IRFU taking long-term view after ‘average return’ from Andy Farrell’s first year
Head coach Andy Farrell will be given time to revive Ireland’s fortunes after the first year of his tenure was assessed as “an average return” by the IRFU.
Defeats to England and France saw the Irish finish third in the Guinness Six Nations, while they suffered another loss to Eddie Jones’ side in the current Autumn Nations Cup tournament.
Farrell, who stepped up from assistant coach to succeed Joe Schmidt after last year’s World Cup, also came in for criticism following Sunday’s unconvincing win over minnows Georgia.
IRFU performance director David Nucifora admits the team have room for improvement but stressed it is a long-term project and patience will be required during an experimental period.
“Obviously (Sunday’s) performance was disappointing, wasn’t up to speed. You heard Andy Farrell speak after the game – it wasn’t something that he or any of the coaching staff or the players were particularly satisfied with,” the Australian said.
“I suppose at the moment where we sit, the Six Nations – winning our home games, losing the two away games – you would call it an average return for us.
“It’s something we’re obviously looking to build on and improve.
“We’ve used 40 players in the short number of games that we’ve had, which is an extraordinary number of players.
“But that’s what this period of time was always going to be about – looking at players we wouldn’t normally have a chance to look at, combinations we wouldn’t normally experiment with, to see how they perform.
“Even though the performance (on Sunday) was below-par, we still have a lot of confidence that this team will turn it around next week.
“For us, more importantly, it’s longer term, looking at the Six Nations. By the time we get to the end of the ’21 Six Nations, we’ll have a far better understanding of where we are going forward.”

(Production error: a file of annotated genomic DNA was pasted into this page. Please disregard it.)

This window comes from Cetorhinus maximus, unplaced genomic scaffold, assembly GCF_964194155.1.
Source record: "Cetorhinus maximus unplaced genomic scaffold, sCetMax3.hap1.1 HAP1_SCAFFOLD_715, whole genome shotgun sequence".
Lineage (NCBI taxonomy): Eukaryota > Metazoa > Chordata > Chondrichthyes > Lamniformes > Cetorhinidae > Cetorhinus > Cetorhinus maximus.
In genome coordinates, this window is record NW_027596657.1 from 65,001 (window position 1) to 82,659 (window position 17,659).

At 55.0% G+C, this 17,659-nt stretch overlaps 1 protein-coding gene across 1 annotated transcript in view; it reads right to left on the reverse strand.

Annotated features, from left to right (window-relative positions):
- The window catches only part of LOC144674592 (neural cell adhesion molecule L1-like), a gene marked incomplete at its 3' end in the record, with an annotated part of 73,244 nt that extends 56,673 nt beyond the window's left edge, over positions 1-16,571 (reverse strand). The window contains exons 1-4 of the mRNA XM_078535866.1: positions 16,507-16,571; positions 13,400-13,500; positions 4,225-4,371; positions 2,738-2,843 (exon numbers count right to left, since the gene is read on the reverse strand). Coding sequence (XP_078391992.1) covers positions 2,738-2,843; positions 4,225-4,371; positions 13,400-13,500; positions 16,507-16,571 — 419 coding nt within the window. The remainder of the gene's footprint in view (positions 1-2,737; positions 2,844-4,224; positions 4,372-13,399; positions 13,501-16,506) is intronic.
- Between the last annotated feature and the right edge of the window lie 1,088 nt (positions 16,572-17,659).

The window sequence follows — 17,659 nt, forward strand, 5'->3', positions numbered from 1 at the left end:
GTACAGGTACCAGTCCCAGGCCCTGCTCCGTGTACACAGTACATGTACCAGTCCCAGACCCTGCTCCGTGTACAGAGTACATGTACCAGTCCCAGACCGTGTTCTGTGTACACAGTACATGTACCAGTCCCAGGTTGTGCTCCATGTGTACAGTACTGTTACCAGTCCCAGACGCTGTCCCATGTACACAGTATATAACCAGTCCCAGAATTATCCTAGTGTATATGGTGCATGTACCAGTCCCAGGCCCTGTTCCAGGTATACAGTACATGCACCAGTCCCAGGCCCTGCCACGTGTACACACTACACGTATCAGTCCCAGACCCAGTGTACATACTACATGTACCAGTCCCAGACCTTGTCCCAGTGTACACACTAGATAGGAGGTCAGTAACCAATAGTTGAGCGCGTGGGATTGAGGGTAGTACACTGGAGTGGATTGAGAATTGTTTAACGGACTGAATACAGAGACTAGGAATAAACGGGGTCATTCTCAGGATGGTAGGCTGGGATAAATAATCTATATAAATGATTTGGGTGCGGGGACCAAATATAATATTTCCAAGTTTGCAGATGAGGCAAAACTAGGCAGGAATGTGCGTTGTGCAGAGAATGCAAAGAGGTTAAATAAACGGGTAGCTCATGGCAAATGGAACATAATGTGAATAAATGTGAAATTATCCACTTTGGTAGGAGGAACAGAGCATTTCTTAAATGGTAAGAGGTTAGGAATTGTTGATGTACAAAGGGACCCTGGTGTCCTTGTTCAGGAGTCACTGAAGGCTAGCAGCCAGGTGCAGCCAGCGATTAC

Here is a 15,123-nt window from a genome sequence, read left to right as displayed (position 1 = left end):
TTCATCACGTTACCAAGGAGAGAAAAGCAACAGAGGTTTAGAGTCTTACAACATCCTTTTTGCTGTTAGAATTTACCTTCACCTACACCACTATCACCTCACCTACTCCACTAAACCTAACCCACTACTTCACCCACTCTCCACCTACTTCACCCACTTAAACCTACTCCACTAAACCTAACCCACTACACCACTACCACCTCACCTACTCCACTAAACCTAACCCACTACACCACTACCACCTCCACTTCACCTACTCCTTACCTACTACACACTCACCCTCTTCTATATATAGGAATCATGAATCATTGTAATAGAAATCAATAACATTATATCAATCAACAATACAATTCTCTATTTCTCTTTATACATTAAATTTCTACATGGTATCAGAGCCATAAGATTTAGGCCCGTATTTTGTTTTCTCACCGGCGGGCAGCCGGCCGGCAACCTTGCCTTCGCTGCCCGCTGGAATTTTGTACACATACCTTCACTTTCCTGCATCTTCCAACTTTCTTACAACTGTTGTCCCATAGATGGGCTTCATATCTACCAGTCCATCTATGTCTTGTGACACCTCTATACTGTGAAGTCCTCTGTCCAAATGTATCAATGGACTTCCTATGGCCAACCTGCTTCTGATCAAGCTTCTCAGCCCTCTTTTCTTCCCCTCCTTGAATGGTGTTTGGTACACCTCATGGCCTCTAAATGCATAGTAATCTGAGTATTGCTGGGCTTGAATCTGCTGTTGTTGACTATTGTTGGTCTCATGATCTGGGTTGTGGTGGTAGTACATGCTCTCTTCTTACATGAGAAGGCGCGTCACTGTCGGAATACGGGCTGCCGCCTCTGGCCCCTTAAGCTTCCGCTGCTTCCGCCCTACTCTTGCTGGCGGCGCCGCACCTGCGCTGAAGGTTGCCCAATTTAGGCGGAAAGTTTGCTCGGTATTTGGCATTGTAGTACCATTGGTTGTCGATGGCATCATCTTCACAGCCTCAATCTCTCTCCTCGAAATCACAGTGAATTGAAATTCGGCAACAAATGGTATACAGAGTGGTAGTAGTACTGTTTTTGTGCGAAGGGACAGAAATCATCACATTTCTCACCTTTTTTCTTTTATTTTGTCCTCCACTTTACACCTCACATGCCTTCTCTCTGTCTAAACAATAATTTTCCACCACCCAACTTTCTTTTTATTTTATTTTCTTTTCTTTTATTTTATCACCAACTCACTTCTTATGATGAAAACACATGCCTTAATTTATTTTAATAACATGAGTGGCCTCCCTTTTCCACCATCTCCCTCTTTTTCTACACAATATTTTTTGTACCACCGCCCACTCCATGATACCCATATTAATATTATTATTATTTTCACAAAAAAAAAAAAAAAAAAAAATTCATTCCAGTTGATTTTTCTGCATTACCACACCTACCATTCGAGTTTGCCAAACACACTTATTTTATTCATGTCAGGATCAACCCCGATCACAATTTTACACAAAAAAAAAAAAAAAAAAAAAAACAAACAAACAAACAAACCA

Farrell has won five of his eight matches in charge and will end 2020 with Saturday’s third-place play-off against Scotland in the Autumn Nations Cup.
The Englishman has repeatedly rotated his squad selections and line-ups during his short tenure, including handing out a series of debuts.
With the coronavirus pandemic cancelling the traditional autumn Tests against sides from the southern hemisphere, Nucifora believes it was vital Farrell used the revised schedule to increase his selection pool.
“You want to see consistency and, I suppose, we can’t have our cake and eat it at the same time – using 40 players and trying to ensure that we get consistency,” said Nucifora.
“It’s an unusual opportunity that we’ve got this November to play Test matches where you feel you’ve got the ability to experiment and try things.
“That doesn’t come around too often in Test match rugby because the pressure is always on you to win.
“I suppose we’re damned if we did, and damned If we didn’t with regards to this window of time. The chopping and changing we’ve done has shown us a lot.
“You’ve always go to keep working on your player depth.”
Nucifora also confirmed the IRFU and four Irish provinces will continue to refrain from entering into contract negotiations with players amid the financial uncertainty caused by Covid-19.